Lindstadt had a prior conviction for drunken driving and his lawyer attempted to call Lindstadt’s probation officers to testify to their visits to the Lindstadt household. After the prosecutor objected to the testimony as irrelevant, the trial judge heard the testimony outside the presence of the jury.
The two officers testified that, as part of their supervision of Lindstadt, they observed the Lindstadt household from February 1987 through the summer of 1988. They testified to acrimony in the household, Lindstadt’s wife’s animosity and vindictiveness toward her husband, and her refusal to help him with the basic tasks of supporting the household (such as driving him to work when the terms of his probation prohibited him from doing so). Significantly, they testified that, prior to the reporting of the sexual abuse, Lindstadt’s wife repeatedly tried to convince the officers that Lindstadt had violated his probation and should be put in jail.
Lindstadt’s lawyer made several arguments in support of admissibility, but failed to make what an appeals court would later describe as “the obvious, pivotal argument: the testimony would have corroborated Lindstadt’s defense that his wife fabricated the sexual abuse.” As a result, the trial judge excluded the testimony and the jury never heard it.
In April 1989, the jury convicted Lindstadt of one count of rape and two counts of sodomy for the December 1986 incident and acquitted him of one count of sodomy for the 1988 incident. He was sentenced to 12 ½ to 25 years in prison.
After he lost his direct appeals, Lindstadt filed a federal petition for a writ of habeas corpus in 1997 claiming that his trial lawyer presented an inadequate legal defense. After a U.S. District Court Judge rejected the petition in 1999, Lindstadt appealed to the Second Circuit Court of Appeals.
On January 8, 2001, after Lindstadt had served about 11 years of his 12½ to 25-year sentence, the Second Circuit Court of Appeals reversed the lower court, vacated his convictions and ordered a new trial. The court held that Lindstadt’s defense attorney had failed to notice that in December 1986, the family was not even living in the home where the girl said she was raped. The court added that the prosecution’s later claim that the attack took place a year earlier, in December 1985, was no more plausible because Lindstadt was estranged from his wife at that time and was not living with his family.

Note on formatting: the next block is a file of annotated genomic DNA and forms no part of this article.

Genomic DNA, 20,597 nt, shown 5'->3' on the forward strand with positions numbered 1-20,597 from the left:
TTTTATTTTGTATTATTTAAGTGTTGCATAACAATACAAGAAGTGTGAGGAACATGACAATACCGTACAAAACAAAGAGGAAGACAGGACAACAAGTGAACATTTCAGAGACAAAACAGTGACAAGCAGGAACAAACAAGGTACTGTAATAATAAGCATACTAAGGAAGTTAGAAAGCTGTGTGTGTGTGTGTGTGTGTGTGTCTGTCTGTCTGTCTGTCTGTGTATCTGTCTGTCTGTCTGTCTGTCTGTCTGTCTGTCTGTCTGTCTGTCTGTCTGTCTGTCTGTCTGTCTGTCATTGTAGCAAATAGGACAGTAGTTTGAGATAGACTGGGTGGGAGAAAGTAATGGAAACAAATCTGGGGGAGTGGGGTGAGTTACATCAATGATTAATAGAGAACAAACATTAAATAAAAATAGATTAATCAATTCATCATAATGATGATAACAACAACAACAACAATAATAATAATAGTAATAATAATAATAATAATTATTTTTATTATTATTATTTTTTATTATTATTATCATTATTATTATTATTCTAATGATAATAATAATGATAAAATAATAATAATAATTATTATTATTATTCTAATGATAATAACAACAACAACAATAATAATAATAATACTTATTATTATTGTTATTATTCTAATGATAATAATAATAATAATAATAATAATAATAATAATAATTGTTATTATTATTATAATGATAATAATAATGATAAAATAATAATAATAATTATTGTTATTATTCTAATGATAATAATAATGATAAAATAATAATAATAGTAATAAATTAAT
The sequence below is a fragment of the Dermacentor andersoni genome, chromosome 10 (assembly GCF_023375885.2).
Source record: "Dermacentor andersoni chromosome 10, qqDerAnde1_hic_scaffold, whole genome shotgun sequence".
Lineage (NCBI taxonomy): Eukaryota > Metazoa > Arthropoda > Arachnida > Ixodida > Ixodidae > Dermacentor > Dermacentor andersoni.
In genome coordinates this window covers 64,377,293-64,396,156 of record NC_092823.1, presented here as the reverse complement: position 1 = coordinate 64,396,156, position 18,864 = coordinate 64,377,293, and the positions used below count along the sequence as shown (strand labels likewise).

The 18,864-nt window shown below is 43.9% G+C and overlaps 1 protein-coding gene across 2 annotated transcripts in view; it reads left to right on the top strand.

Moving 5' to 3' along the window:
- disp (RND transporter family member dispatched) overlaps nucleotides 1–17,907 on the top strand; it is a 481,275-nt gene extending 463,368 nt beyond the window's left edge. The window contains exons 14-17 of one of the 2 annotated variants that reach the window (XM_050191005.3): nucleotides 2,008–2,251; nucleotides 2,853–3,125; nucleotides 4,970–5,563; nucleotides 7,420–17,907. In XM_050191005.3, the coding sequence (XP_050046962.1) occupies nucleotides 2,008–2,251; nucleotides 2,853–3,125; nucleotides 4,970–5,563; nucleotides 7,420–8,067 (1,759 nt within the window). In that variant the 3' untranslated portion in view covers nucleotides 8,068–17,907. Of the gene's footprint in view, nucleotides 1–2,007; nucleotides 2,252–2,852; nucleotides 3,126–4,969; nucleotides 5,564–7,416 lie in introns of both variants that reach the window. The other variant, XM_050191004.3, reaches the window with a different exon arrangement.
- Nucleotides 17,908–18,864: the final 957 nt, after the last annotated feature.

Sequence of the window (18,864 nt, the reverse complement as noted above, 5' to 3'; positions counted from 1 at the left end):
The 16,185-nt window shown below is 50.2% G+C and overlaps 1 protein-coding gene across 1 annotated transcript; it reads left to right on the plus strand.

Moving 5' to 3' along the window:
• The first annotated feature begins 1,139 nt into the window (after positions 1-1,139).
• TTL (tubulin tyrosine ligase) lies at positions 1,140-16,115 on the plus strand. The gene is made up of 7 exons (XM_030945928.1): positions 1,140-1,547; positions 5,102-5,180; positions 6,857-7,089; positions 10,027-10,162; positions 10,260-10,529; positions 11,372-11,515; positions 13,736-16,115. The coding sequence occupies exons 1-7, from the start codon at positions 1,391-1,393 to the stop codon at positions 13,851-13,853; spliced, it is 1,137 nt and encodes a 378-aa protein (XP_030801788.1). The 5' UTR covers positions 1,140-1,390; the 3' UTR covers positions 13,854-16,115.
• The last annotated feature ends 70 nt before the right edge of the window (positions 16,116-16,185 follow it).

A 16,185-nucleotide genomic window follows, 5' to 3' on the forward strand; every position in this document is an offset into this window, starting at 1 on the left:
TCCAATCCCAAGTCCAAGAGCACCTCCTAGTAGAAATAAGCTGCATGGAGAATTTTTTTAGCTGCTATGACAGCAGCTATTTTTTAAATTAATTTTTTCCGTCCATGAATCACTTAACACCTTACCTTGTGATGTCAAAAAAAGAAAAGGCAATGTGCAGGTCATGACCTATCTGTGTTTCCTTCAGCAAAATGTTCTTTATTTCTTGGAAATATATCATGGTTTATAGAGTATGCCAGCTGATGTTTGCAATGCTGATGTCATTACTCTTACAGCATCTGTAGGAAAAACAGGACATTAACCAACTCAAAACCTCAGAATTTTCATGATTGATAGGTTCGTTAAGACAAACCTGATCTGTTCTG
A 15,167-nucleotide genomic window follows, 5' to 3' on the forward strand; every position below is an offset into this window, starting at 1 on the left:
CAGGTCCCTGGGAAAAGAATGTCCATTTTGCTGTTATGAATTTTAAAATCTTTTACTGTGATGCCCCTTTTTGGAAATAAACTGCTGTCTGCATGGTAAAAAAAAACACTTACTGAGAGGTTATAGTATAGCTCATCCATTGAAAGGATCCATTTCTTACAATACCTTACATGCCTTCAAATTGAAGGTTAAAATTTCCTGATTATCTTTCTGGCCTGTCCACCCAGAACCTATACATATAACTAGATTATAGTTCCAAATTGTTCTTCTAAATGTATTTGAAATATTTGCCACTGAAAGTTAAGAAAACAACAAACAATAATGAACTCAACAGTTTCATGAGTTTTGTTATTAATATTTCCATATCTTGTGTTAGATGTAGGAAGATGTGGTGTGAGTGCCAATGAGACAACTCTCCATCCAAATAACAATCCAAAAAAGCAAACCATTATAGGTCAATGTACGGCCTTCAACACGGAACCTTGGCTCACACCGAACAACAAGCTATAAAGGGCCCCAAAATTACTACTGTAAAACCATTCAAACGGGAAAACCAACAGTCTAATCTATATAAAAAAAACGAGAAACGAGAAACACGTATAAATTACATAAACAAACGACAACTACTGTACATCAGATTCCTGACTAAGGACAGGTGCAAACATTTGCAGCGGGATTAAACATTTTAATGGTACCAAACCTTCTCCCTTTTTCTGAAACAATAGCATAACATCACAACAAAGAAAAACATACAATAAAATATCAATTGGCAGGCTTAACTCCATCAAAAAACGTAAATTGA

The court held that the defense lawyer had failed to investigate and obtain medical expertise to counter the claims of the prosecution’s medical expert. The court found that the pediatrician’s testimony about his physical findings was based on “unnamed studies that were not requested by defense counsel, were not produced by the prosecution” and were “essentially unchallenged at trial and were controverted by other easily available published studies.”
The court was also critical of Lindstadt’s lawyer for telling the jury in his opening statement that after the prosecution rested, he and Lindstadt would decide whether the prosecution had proved its case, and only “if they have made their case” would Lindstadt testify. As a result, the court noted, Lindstadt’s testimony was “an implicit concession” that the defense believed the prosecution had proved its case.
Shortly after the ruling by the Court of Appeals, in February 2001, Lindstadt was released on bond; two months later prosecutors dismissed the charges. Lindstadt died the following year, in August 2002.
– Maurice Possley